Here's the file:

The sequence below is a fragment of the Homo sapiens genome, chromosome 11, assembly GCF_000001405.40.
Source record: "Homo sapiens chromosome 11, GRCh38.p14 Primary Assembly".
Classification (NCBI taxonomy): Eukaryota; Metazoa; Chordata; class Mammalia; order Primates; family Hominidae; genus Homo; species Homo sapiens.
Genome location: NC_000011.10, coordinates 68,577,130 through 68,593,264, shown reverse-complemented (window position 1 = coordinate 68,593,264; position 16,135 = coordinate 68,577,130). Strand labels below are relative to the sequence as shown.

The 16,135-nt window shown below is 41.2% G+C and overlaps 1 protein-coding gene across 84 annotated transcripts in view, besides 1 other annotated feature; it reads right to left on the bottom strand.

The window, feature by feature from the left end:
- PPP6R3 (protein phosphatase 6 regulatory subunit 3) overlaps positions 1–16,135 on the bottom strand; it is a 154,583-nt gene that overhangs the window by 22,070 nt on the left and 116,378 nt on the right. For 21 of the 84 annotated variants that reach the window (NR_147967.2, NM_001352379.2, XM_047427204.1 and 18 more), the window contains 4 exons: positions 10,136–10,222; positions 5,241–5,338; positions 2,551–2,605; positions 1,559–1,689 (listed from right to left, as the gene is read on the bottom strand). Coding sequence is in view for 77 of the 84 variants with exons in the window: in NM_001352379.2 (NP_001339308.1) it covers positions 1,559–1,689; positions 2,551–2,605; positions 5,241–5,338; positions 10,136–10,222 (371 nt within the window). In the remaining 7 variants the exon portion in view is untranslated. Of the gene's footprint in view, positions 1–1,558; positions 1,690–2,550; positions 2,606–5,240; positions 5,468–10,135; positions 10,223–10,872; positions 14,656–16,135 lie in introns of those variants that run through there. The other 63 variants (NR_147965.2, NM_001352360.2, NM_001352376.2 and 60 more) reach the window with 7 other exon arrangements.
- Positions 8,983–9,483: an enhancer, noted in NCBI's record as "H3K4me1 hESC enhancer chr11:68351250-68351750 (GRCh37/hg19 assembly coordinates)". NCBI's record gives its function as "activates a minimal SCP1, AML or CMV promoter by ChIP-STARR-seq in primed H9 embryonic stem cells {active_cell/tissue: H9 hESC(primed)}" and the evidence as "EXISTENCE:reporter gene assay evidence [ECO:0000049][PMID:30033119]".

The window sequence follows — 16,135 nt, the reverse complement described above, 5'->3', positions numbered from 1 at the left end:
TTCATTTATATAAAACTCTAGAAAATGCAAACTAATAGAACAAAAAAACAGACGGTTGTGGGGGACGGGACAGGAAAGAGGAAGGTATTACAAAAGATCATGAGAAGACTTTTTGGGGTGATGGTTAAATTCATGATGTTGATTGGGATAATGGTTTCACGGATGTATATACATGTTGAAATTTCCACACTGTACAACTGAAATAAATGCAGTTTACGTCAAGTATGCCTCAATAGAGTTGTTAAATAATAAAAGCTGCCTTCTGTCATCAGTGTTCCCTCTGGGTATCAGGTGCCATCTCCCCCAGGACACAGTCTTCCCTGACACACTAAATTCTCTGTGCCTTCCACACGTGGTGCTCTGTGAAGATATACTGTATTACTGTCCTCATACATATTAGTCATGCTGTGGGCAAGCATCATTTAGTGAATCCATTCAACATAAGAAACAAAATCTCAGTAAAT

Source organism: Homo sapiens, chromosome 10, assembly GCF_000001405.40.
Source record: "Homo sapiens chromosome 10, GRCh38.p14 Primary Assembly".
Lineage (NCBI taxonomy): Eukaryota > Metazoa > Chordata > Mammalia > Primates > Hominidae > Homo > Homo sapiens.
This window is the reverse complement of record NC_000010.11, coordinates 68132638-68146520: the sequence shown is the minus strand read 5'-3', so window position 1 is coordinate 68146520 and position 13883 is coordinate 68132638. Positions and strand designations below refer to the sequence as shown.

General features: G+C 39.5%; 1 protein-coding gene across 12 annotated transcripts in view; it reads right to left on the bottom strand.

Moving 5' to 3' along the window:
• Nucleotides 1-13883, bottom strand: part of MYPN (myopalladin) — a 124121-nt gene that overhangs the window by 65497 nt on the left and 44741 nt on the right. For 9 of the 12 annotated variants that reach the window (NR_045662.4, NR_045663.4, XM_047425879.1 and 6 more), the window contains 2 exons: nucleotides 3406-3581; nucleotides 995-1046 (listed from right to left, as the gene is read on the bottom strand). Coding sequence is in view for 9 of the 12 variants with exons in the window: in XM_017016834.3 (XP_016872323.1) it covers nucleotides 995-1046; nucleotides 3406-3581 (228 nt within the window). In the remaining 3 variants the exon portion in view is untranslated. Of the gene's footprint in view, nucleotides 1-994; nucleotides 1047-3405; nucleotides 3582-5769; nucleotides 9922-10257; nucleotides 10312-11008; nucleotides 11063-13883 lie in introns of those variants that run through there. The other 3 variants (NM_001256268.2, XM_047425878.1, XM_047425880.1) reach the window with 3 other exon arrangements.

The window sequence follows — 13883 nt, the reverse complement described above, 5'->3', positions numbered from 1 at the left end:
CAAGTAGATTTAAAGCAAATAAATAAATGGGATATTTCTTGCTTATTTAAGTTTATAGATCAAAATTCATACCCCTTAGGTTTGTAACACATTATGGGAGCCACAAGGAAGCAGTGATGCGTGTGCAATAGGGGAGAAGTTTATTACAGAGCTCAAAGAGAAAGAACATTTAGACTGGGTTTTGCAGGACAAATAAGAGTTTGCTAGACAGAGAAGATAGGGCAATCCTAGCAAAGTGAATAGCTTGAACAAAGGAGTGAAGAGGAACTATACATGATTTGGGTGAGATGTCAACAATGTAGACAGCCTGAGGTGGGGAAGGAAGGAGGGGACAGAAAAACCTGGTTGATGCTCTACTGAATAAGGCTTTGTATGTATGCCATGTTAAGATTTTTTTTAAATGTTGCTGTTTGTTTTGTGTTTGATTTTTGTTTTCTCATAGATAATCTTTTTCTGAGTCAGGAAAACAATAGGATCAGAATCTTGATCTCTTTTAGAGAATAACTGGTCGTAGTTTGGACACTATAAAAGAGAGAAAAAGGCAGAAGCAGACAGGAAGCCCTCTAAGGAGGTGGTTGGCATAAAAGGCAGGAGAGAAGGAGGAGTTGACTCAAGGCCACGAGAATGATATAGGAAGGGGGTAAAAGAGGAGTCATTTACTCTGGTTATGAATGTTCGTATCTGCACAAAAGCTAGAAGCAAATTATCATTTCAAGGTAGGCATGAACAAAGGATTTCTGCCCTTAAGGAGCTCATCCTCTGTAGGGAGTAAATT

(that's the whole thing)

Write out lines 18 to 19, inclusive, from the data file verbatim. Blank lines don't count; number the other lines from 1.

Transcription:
The window sequence follows — 13883 nt, the reverse complement described above, 5'->3', positions numbered from 1 at the left end:
CAAGTAGATTTAAAGCAAATAAATAAATGGGATATTTCTTGCTTATTTAAGTTTATAGATCAAAATTCATACCCCTTAGGTTTGTAACACATTATGGGAGCCACAAGGAAGCAGTGATGCGTGTGCAATAGGGGAGAAGTTTATTACAGAGCTCAAAGAGAAAGAACATTTAGACTGGGTTTTGCAGGACAAATAAGAGTTTGCTAGACAGAGAAGATAGGGCAATCCTAGCAAAGTGAATAGCTTGAACAAAGGAGTGAAGAGGAACTATACATGATTTGGGTGAGATGTCAACAATGTAGACAGCCTGAGGTGGGGAAGGAAGGAGGGGACAGAAAAACCTGGTTGATGCTCTACTGAATAAGGCTTTGTATGTATGCCATGTTAAGATTTTTTTTAAATGTTGCTGTTTGTTTTGTGTTTGATTTTTGTTTTCTCATAGATAATCTTTTTCTGAGTCAGGAAAACAATAGGATCAGAATCTTGATCTCTTTTAGAGAATAACTGGTCGTAGTTTGGACACTATAAAAGAGAGAAAAAGGCAGAAGCAGACAGGAAGCCCTCTAAGGAGGTGGTTGGCATAAAAGGCAGGAGAGAAGGAGGAGTTGACTCAAGGCCACGAGAATGATATAGGAAGGGGGTAAAAGAGGAGTCATTTACTCTGGTTATGAATGTTCGTATCTGCACAAAAGCTAGAAGCAAATTATCATTTCAAGGTAGGCATGAACAAAGGATTTCTGCCCTTAAGGAGCTCATCCTCTGTAGGGAGTAAATT